Adults with learning disabilities and their parent carers feel more confident, empowered and valued after contributing to the development of health research studies, public health experts at Brunel University London and St George’s University of London have found.
Patient and Public Involvement (PPI) is integral to health research in the UK. Patients draw on their experiences as healthcare service users in order to help shape healthcare research, development and delivery by professionals, and essentially become a more active partner in their own treatment and wellbeing.
However, the experiences of intellectually disabled individuals and carers are often overlooked on the grounds that these service users can be ‘hard to reach’, or ‘too difficult’ to involve in research studies.
Brunel Professor of Gerontology and Public Health, Christina Victor, and colleagues at St George’s, used group interviews to find out how adults with intellectual disabilities and parent carers found the experience of their PPI involvement in a recent study which evaluated the effectiveness of annual health checks for intellectually disabled adults.
Feedback was generally very positive. Their public involvement role in the study made them feel valued and that their voices were important, rather than perceiving their involvement to be tokenistic, or that their contribution was not respected as valid and important by the research team.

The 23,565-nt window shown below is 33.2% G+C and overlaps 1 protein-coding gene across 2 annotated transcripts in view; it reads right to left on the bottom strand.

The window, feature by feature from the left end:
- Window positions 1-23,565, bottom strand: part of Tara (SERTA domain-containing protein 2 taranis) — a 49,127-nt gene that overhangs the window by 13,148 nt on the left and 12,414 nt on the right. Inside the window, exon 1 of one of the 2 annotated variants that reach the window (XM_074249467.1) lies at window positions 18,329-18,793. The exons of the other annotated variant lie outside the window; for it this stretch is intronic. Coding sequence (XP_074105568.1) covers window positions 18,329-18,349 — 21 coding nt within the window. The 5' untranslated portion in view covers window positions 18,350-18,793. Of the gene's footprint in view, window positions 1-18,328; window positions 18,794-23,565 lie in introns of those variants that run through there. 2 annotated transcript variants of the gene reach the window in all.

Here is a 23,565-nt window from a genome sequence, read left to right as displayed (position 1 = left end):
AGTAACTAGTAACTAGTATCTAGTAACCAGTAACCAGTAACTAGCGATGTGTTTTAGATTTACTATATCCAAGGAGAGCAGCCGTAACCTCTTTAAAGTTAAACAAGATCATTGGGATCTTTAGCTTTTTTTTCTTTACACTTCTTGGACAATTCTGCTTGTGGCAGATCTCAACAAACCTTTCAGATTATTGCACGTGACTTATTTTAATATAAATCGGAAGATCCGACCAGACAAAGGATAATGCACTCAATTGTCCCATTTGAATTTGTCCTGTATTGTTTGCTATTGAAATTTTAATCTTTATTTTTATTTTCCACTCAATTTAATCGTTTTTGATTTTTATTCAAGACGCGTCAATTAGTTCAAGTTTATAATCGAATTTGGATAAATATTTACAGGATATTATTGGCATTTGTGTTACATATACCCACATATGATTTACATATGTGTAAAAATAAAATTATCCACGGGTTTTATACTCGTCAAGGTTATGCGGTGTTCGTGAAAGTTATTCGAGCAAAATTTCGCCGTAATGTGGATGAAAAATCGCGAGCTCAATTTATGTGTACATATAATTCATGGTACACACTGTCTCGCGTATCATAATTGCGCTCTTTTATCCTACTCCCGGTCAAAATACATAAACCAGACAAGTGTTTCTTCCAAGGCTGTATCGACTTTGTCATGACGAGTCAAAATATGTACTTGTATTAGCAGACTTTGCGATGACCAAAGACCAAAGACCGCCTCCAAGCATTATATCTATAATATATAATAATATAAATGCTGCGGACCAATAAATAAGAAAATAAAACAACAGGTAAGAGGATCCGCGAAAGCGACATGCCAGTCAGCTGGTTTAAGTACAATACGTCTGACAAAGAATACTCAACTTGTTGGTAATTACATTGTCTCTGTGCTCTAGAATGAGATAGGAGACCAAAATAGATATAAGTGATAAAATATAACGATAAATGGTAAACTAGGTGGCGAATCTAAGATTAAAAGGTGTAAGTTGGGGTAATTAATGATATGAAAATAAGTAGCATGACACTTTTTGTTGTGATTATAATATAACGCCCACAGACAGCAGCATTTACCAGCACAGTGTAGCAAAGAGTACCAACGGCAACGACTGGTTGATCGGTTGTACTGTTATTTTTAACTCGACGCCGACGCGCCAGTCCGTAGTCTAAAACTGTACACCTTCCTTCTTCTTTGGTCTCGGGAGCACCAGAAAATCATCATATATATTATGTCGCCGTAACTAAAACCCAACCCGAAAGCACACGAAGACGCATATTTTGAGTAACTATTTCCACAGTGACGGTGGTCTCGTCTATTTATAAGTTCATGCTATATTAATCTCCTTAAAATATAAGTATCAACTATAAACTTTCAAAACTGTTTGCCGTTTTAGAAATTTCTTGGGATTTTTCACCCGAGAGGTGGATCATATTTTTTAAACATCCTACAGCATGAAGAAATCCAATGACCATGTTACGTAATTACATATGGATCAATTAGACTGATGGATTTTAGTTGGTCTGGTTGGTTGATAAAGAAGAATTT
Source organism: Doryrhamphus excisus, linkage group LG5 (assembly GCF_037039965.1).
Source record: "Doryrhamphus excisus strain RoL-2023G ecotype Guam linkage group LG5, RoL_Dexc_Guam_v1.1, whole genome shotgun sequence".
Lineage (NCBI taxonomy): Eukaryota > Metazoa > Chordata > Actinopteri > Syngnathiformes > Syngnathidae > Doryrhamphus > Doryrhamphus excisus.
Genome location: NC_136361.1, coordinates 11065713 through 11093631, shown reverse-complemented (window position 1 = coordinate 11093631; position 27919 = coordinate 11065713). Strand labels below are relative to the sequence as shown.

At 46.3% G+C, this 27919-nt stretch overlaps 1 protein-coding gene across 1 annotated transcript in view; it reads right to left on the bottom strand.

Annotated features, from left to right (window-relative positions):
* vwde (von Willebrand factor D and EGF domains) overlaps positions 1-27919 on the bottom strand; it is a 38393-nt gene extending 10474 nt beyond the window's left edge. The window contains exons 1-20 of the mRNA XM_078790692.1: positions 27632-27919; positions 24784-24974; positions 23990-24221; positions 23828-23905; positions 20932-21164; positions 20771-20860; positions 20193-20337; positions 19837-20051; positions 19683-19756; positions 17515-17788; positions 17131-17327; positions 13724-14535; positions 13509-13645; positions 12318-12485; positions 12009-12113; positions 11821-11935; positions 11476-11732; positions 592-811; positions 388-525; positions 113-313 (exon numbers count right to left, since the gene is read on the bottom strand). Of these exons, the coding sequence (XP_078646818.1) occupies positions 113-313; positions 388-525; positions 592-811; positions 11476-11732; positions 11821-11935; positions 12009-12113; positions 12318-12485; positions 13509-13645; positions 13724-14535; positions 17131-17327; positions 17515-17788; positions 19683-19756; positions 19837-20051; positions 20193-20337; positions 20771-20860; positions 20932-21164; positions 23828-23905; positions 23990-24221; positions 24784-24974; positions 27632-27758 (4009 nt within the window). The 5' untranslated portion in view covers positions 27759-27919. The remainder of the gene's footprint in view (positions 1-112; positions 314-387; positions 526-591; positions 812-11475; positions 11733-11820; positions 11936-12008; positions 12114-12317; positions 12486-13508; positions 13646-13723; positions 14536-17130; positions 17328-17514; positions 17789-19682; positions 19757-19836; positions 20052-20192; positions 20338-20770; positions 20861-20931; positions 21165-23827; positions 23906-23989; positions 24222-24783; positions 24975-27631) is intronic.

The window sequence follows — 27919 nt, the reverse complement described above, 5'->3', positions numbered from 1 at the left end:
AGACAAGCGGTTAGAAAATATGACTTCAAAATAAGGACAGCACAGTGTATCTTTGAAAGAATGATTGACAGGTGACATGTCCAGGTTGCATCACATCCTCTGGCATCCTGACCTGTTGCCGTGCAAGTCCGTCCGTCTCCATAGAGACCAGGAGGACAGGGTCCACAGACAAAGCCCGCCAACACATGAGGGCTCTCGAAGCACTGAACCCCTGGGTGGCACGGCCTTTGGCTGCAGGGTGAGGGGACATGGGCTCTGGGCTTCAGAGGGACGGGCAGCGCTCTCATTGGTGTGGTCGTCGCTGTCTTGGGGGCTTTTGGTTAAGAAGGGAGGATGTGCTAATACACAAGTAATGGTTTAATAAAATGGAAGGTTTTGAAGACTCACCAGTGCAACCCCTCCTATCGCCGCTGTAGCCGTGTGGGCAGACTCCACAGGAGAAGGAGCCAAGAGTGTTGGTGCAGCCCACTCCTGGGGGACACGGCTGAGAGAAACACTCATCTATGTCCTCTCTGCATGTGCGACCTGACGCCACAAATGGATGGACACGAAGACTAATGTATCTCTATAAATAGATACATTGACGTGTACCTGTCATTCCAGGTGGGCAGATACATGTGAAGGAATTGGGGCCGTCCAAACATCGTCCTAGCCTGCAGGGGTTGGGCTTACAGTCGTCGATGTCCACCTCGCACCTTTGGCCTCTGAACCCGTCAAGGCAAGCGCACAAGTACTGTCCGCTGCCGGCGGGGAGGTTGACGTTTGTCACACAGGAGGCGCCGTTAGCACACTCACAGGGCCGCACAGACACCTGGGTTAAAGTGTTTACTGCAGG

Parent carers saw themselves as empowered collaborators, rather than just contributors toward what the researchers wanted to explore, and both groups noted that being involved in the dissemination of research findings was important: they had an overwhelmingly positive experience attending a conference where findings were presented.
“I’ve loved [taking part in research] but others don’t think we can, you know … because of our learning disability … they don’t understand,” said one participant, with another adding: “They assume the worst, if you know what I mean. It’s like, oh, this person’s got a learning disability, don’t think they can do that. They judge you before they even know you.”
Professor Victor and colleagues explained that the impact of the participants on their recent study was vital, because their input put the findings into context.
For example, when a database analysis highlighted that some adults with intellectual disabilities were not having diagnostic blood tests or flu vaccinations at their doctor’s surgery, both those with disabilities and their carers gave valuable inside into their personal experience with severe needle phobias and how such factors might influence low rates of tests and vaccinations.
Consistent with previous inclusive qualitative studies, Professor Victor and colleagues found that these study participant groups required extra time to allow for effective communication, recapping and summarising what had happened in previous meetings, processing questions and formulating responses. However, the increased time required was more than outweighed by the benefits of including adults with intellectual disabilities and their parent carers, the insights they provided on this topic and the identification of future research projects and priorities.
''I'm sure we made it a better study…': Experiences of adults with intellectual disabilities and parent carers of patient and public involvement in a health research study' is published in the Journal of Intellectual Disabilities.
Joe Buchanunn, Media Relations